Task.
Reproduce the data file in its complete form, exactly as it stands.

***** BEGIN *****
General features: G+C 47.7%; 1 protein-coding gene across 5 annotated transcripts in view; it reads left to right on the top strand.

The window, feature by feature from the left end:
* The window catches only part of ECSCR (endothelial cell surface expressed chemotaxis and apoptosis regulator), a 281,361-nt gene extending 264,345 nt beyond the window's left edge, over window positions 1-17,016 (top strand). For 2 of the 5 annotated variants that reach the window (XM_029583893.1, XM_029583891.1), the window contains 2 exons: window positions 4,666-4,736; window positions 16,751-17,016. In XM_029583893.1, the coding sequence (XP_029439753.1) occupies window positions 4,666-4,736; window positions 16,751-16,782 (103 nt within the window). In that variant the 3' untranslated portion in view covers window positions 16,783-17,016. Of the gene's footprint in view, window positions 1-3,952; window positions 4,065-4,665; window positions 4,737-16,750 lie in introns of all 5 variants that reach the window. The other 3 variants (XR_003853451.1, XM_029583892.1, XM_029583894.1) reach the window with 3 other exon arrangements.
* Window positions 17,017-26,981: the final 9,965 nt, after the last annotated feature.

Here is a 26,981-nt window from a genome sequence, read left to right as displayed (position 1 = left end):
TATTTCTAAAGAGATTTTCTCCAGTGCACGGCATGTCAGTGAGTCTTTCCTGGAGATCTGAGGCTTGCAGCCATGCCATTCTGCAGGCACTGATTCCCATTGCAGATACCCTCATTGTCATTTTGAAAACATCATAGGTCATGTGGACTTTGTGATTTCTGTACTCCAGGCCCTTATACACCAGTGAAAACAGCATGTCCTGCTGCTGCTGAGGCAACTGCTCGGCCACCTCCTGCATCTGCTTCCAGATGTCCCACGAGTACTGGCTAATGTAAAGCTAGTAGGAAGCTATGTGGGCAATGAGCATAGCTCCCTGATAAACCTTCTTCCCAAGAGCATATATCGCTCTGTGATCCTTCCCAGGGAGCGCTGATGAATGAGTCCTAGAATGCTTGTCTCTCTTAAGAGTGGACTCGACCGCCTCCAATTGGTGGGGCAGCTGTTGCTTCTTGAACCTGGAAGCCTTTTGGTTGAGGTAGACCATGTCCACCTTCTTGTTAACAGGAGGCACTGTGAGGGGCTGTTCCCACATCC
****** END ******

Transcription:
General features: G+C 47.7%; 1 protein-coding gene across 5 annotated transcripts in view; it reads left to right on the top strand.

The window, feature by feature from the left end:
* The window catches only part of ECSCR (endothelial cell surface expressed chemotaxis and apoptosis regulator), a 281,361-nt gene extending 264,345 nt beyond the window's left edge, over window positions 1-17,016 (top strand). For 2 of the 5 annotated variants that reach the window (XM_029583893.1, XM_029583891.1), the window contains 2 exons: window positions 4,666-4,736; window positions 16,751-17,016. In XM_029583893.1, the coding sequence (XP_029439753.1) occupies window positions 4,666-4,736; window positions 16,751-16,782 (103 nt within the window). In that variant the 3' untranslated portion in view covers window positions 16,783-17,016. Of the gene's footprint in view, window positions 1-3,952; window positions 4,065-4,665; window positions 4,737-16,750 lie in introns of all 5 variants that reach the window. The other 3 variants (XR_003853451.1, XM_029583892.1, XM_029583894.1) reach the window with 3 other exon arrangements.
* Window positions 17,017-26,981: the final 9,965 nt, after the last annotated feature.

Here is a 26,981-nt window from a genome sequence, read left to right as displayed (position 1 = left end):
TATTTCTAAAGAGATTTTCTCCAGTGCACGGCATGTCAGTGAGTCTTTCCTGGAGATCTGAGGCTTGCAGCCATGCCATTCTGCAGGCACTGATTCCCATTGCAGATACCCTCATTGTCATTTTGAAAACATCATAGGTCATGTGGACTTTGTGATTTCTGTACTCCAGGCCCTTATACACCAGTGAAAACAGCATGTCCTGCTGCTGCTGAGGCAACTGCTCGGCCACCTCCTGCATCTGCTTCCAGATGTCCCACGAGTACTGGCTAATGTAAAGCTAGTAGGAAGCTATGTGGGCAATGAGCATAGCTCCCTGATAAACCTTCTTCCCAAGAGCATATATCGCTCTGTGATCCTTCCCAGGGAGCGCTGATGAATGAGTCCTAGAATGCTTGTCTCTCTTAAGAGTGGACTCGACCGCCTCCAATTGGTGGGGCAGCTGTTGCTTCTTGAACCTGGAAGCCTTTTGGTTGAGGTAGACCATGTCCACCTTCTTGTTAACAGGAGGCACTGTGAGGGGCTGTTCCCACATCC